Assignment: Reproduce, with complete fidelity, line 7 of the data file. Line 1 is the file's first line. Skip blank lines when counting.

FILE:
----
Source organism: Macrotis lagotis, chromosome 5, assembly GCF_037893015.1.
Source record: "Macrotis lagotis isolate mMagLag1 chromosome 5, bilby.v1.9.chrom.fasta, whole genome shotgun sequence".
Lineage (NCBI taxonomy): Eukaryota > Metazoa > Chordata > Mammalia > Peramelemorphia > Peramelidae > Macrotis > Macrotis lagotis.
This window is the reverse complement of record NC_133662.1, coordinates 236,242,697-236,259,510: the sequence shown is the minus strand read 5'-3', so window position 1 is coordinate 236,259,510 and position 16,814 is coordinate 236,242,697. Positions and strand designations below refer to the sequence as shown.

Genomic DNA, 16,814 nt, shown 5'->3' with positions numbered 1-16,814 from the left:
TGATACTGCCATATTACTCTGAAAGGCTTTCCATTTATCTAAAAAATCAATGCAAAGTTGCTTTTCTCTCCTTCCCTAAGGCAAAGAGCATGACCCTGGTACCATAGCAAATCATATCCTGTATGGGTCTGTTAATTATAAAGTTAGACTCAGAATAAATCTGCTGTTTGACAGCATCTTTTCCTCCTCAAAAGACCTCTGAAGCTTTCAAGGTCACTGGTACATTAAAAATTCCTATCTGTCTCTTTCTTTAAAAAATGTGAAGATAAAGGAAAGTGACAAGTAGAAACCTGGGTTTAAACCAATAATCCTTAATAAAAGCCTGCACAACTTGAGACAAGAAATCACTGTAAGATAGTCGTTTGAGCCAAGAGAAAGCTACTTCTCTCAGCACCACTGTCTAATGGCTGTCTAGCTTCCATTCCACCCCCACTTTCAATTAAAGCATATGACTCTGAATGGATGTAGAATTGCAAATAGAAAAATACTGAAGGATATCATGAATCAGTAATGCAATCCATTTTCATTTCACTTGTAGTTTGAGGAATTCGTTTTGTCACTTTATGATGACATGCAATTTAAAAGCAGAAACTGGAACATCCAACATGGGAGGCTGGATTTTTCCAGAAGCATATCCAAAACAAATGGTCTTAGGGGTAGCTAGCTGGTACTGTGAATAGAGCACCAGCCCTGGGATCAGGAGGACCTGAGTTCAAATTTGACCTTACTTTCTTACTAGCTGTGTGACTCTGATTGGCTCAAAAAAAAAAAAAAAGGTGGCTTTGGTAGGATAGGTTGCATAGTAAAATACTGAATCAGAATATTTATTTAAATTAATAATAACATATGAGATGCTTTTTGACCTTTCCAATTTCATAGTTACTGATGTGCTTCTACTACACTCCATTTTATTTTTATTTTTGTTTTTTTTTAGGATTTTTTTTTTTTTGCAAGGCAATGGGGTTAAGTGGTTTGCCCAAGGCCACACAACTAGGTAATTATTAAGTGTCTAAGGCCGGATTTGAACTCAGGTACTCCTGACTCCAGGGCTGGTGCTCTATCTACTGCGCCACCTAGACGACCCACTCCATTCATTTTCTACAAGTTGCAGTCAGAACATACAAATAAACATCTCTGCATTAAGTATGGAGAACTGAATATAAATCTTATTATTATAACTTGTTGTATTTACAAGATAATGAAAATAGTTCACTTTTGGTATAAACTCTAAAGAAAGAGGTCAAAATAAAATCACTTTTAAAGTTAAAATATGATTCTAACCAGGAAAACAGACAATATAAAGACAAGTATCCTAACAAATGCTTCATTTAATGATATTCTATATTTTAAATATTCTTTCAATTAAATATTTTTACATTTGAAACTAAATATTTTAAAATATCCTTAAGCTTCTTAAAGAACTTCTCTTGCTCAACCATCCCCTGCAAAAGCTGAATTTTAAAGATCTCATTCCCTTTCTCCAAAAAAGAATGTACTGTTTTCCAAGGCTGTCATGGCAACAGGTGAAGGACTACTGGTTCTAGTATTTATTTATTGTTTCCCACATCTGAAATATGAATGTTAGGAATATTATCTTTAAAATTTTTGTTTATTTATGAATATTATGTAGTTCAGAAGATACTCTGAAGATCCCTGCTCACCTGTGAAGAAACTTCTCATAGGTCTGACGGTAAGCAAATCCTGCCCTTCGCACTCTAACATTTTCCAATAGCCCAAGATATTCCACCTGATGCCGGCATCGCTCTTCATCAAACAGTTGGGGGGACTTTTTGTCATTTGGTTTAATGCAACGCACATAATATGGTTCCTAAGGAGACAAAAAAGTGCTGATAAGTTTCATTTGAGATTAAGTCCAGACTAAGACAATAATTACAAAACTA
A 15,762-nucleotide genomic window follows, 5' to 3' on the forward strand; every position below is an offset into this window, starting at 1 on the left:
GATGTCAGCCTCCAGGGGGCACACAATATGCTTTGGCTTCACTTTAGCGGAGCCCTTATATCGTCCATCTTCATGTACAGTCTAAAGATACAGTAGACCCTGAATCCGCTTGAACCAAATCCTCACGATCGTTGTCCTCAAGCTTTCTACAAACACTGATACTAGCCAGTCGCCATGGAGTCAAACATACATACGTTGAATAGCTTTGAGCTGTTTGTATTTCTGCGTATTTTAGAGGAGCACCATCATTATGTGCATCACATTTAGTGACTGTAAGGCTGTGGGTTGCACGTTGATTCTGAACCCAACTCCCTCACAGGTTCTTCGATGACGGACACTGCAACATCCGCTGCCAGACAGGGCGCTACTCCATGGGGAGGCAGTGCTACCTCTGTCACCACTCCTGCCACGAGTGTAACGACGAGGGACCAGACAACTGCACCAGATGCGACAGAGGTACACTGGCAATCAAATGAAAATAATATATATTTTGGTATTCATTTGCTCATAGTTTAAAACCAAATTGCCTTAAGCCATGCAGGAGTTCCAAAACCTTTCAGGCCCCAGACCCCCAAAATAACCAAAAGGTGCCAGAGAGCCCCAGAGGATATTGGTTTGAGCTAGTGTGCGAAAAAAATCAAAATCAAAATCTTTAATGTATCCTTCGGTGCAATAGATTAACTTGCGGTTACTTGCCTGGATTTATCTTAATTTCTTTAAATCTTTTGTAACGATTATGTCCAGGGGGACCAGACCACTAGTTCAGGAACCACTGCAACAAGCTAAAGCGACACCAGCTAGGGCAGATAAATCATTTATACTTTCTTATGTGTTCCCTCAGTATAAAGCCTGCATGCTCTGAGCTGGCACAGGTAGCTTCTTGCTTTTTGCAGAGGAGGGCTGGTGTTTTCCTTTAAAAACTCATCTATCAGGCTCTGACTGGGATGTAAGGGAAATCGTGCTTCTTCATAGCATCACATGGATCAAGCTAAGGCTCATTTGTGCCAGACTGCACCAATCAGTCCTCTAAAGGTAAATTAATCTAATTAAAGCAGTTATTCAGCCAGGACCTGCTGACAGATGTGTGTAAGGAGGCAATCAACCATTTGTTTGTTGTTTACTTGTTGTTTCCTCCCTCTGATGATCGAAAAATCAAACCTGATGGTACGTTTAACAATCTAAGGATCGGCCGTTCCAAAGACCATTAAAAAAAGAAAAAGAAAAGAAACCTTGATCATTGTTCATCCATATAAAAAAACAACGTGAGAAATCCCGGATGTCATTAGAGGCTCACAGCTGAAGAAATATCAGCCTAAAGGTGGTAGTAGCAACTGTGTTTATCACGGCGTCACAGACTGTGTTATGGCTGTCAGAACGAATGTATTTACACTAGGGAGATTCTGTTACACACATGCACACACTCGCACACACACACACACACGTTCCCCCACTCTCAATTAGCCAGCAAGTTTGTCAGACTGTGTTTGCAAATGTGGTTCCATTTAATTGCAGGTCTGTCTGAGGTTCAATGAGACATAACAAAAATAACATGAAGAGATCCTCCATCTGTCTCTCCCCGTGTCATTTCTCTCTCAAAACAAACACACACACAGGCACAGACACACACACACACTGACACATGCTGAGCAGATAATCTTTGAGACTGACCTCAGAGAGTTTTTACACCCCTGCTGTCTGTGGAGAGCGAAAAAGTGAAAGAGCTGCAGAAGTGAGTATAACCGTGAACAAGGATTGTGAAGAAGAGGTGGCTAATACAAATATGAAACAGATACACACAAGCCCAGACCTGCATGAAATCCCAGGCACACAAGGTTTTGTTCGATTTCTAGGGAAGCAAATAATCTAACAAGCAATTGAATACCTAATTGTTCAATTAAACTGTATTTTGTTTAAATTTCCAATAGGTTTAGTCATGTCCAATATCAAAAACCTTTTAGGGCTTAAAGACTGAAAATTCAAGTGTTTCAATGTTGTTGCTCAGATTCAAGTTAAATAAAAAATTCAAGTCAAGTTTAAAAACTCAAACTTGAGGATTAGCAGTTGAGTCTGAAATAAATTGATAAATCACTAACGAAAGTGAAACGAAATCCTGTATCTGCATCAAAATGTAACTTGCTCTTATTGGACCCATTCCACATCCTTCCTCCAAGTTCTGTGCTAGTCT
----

A 15,762-nucleotide genomic window follows, 5' to 3' on the forward strand; every position below is an offset into this window, starting at 1 on the left: